To further deal with the confusion and other issues that dual regulation caused, in 1996, the US Congress passed the National Securities Market Improvement Act or NSMIA, which amended Section 18 of the 1933 Act. This Act applies to securities listed on the American Stock Exchange, the New York Stock Exchange, and NASDAQ.
NSMIA was adopted as an attempt to create a federally controlled, uniform securities registration code to follow. The code eliminated the need for securities owners of nationally traded stocks and mutual funds to register at both state and federal levels, and thereby pre-empted all state Blue-sky laws. NIMSA did however, preserve states rights to maintain anti-fraud authority over all securities traded within its borders.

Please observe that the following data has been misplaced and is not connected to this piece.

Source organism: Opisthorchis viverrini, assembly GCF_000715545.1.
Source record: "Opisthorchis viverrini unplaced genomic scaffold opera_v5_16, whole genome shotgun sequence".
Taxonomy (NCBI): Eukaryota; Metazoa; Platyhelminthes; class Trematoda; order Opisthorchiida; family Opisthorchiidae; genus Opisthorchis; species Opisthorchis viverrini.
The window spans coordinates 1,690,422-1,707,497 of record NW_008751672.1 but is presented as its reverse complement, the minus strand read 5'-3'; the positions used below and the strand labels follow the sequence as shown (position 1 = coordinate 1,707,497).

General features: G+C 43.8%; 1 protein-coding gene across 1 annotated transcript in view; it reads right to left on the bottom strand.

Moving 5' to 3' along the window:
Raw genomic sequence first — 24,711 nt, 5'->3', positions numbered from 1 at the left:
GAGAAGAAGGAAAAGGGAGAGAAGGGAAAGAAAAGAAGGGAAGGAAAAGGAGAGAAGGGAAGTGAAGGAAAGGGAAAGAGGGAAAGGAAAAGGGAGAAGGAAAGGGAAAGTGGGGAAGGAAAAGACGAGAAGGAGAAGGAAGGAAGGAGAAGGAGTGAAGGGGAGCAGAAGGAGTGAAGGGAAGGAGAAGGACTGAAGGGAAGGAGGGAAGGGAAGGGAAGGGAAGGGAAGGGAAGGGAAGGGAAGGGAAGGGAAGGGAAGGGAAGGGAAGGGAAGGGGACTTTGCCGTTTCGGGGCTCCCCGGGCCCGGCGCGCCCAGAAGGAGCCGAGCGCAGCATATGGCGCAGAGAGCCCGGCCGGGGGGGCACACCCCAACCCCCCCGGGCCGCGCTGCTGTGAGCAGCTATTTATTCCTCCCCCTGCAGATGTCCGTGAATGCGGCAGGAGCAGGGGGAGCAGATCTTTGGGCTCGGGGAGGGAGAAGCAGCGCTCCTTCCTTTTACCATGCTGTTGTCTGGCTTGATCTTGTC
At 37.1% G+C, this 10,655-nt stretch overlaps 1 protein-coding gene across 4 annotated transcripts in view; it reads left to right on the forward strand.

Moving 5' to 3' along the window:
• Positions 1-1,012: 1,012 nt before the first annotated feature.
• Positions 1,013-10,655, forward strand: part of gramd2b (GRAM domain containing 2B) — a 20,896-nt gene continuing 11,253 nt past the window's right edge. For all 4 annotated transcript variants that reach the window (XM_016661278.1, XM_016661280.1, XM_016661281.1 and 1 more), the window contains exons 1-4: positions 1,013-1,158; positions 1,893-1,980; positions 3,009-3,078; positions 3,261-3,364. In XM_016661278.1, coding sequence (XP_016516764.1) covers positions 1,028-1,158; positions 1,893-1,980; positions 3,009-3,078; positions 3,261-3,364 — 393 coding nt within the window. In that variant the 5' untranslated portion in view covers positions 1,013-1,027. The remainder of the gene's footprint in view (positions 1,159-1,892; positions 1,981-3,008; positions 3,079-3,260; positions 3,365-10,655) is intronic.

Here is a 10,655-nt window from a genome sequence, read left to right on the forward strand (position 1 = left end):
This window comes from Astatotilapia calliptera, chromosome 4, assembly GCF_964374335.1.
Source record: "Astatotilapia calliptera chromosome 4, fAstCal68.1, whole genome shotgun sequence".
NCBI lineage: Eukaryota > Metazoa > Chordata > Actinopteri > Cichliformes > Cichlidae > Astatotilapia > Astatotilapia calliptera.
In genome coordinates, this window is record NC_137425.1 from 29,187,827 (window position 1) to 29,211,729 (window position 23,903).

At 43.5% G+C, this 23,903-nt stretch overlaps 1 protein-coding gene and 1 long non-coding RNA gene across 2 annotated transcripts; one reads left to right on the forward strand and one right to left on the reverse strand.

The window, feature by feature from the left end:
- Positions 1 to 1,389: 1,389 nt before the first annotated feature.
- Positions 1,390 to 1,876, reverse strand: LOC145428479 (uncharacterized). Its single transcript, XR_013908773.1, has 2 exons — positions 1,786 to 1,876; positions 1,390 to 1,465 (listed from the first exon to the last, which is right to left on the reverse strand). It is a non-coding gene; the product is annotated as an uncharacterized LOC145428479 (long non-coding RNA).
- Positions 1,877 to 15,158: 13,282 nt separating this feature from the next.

While the ability of states to prosecute violations of state-based securities antifraud statutes was left intact, states lost control over much of their securities regulatory authority. This loss of state control can be seen well in the investment advisor arena as NSMIA specifically removed states’ power to regulate securities controlled by investment advisers with Assets Under Management or AUM, totaling over 25 million dollars (including private placements) instead placing them under regulation of the SEC.
Since everything was so simple as to who would govern securities and registration, things were much easier and fraud was reduced, right? Well to a certain degree it was, but there are of course loopholes to the NIMSA act, such as Regulation D Rule 506 offerings, which are exempt from registration requirements.